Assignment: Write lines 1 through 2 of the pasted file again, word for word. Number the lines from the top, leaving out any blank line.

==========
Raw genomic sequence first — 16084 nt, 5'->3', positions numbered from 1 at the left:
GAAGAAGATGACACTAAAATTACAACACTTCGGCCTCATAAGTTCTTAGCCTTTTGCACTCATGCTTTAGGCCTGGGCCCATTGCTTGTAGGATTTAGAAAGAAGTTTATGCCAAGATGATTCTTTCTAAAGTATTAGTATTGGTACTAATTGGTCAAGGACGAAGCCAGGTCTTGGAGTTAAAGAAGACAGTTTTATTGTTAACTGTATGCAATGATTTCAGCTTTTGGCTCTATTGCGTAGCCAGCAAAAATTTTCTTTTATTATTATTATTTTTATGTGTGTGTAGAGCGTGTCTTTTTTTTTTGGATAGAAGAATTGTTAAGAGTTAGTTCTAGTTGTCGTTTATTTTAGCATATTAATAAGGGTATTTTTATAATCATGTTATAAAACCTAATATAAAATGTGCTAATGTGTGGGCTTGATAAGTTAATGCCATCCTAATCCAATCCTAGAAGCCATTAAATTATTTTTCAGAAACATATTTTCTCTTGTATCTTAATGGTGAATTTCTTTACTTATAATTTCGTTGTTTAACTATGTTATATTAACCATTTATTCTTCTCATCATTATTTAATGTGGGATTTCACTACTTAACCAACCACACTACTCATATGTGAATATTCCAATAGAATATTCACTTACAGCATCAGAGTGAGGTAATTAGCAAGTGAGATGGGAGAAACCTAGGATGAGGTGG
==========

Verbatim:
Raw genomic sequence first — 16084 nt, 5'->3', positions numbered from 1 at the left:
GAAGAAGATGACACTAAAATTACAACACTTCGGCCTCATAAGTTCTTAGCCTTTTGCACTCATGCTTTAGGCCTGGGCCCATTGCTTGTAGGATTTAGAAAGAAGTTTATGCCAAGATGATTCTTTCTAAAGTATTAGTATTGGTACTAATTGGTCAAGGACGAAGCCAGGTCTTGGAGTTAAAGAAGACAGTTTTATTGTTAACTGTATGCAATGATTTCAGCTTTTGGCTCTATTGCGTAGCCAGCAAAAATTTTCTTTTATTATTATTATTTTTATGTGTGTGTAGAGCGTGTCTTTTTTTTTTGGATAGAAGAATTGTTAAGAGTTAGTTCTAGTTGTCGTTTATTTTAGCATATTAATAAGGGTATTTTTATAATCATGTTATAAAACCTAATATAAAATGTGCTAATGTGTGGGCTTGATAAGTTAATGCCATCCTAATCCAATCCTAGAAGCCATTAAATTATTTTTCAGAAACATATTTTCTCTTGTATCTTAATGGTGAATTTCTTTACTTATAATTTCGTTGTTTAACTATGTTATATTAACCATTTATTCTTCTCATCATTATTTAATGTGGGATTTCACTACTTAACCAACCACACTACTCATATGTGAATATTCCAATAGAATATTCACTTACAGCATCAGAGTGAGGTAATTAGCAAGTGAGATGGGAGAAACCTAGGATGAGGTGG